5 Things NOT To Say When Someone Has A Family Member With Cancer

It’s hard to know what to say to someone whose world is in the process of spinning clean off its axis. I get it, I really do. You want to help them. You want to be supportive. You want to know that, even in some small way, you have helped them feel better about what they’re going through. But then … well … you open your mouth and you have NO IDEA what you’re meant to say so you blurt something out and hope for the best but worry the whole drive home that you might have offended them.

I was only 14 when I lost my dad to pancreatic cancer so I brushed aside a lot of my frustration with friends not knowing what to say as an age thing. How are a bunch of teens supposed to know what I needed to hear? But then when I was 24, my mum became ill with what turned out to be a cancerous brain tumour and I realised that very few people - however old they are - have the slightest clue on how broach the subject.

It would be pointless me writing an article about what you should say to someone who has a family member with cancer because everyone is different. Two people going through the exact same thing will struggle with different emotions and get comfort from different words. So instead what I am going to do is tell you what not to say. Here are my five biggest pet peeves that people said to me while I was nursing my mum through her cancer.


I’m all for a bit of PMA. I’ve read lots of books about the power of positive intentions and I’m pretty good at catching myself when I’m turning into a Negative Nancy. But it used to irritate me when my mum was ill if people told me to “just think positive”. I felt like it was a comment loaded with subtle pressure - As if bad test results or a scan showing the tumour had grown were because I wasn’t being cheery enough. It often left me wondering if everyone believed my upbeat thought patterns alone were enough to cure my dad of the cancer spreading rapidly through his body or beat the tangerine-sized growth in my mum’s brain. Perhaps more worryingly, when people told me to stay positive, it made me feel that I couldn’t talk about my sadness, fear or anxiety to them. All of those big, fat, scary emotions are totally natural when you have a family member with cancer so I found it frustrating when someone seemed to judge me for them or be dismissive of them.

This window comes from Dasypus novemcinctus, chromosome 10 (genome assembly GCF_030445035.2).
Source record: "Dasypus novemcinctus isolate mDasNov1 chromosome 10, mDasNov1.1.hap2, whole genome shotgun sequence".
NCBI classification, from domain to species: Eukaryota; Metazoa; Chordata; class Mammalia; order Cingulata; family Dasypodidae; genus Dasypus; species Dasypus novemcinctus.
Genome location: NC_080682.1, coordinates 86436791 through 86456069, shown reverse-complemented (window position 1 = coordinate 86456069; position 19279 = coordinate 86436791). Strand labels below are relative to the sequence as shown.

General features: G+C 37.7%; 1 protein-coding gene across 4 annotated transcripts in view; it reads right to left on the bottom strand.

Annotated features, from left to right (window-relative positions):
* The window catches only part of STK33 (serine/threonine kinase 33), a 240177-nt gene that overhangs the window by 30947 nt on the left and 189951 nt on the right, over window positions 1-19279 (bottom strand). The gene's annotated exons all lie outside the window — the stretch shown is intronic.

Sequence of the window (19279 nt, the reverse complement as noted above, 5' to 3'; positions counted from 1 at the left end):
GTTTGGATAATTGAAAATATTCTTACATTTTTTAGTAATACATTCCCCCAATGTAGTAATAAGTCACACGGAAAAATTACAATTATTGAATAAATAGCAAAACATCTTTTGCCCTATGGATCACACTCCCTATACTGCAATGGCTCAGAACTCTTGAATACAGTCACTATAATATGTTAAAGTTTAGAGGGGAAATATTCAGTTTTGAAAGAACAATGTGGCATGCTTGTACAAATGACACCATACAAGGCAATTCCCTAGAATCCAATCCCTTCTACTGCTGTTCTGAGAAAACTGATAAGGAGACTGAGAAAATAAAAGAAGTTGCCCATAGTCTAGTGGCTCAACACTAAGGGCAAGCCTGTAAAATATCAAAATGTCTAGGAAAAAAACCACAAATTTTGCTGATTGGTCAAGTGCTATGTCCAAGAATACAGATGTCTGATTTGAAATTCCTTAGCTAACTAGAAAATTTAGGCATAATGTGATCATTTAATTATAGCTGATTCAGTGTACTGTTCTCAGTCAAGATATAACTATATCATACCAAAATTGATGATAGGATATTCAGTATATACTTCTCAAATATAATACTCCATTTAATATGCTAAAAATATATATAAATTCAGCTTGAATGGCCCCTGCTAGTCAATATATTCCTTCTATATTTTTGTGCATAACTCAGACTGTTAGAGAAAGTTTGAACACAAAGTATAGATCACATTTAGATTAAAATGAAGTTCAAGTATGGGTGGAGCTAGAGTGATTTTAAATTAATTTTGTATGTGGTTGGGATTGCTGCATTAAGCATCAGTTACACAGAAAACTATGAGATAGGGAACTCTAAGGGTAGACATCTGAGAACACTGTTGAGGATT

A few days after a biopsy showed my mum’s brain tumour was terminal and there was only a 25% chance of her surviving up to two years, a friend text me to say he knew exactly how I felt because his aunt - who lived in another country and he hadn’t seen for years - had a mild stroke. When my sister was grappling to come to terms with the fact she was about to lose both her parents by her early 20s, one of her friends told her he totally got it because his mum had high blood pressure and his dad had gout. I’m not trying to turn this into a game of Top Trumps but what I am trying to say is that you never know exactly what someone is going through so don’t pretend that you do. Even siblings are going to have different experiences, different stresses, and different challenges when they’re going through the exact same situation. By all means share your experiences, but just think twice before using it as an opportunity to try to out-do your friend on the woe-is-me stakes.

3. “IF I CAN DO ANYTHING JUST ASK” (and then disappear)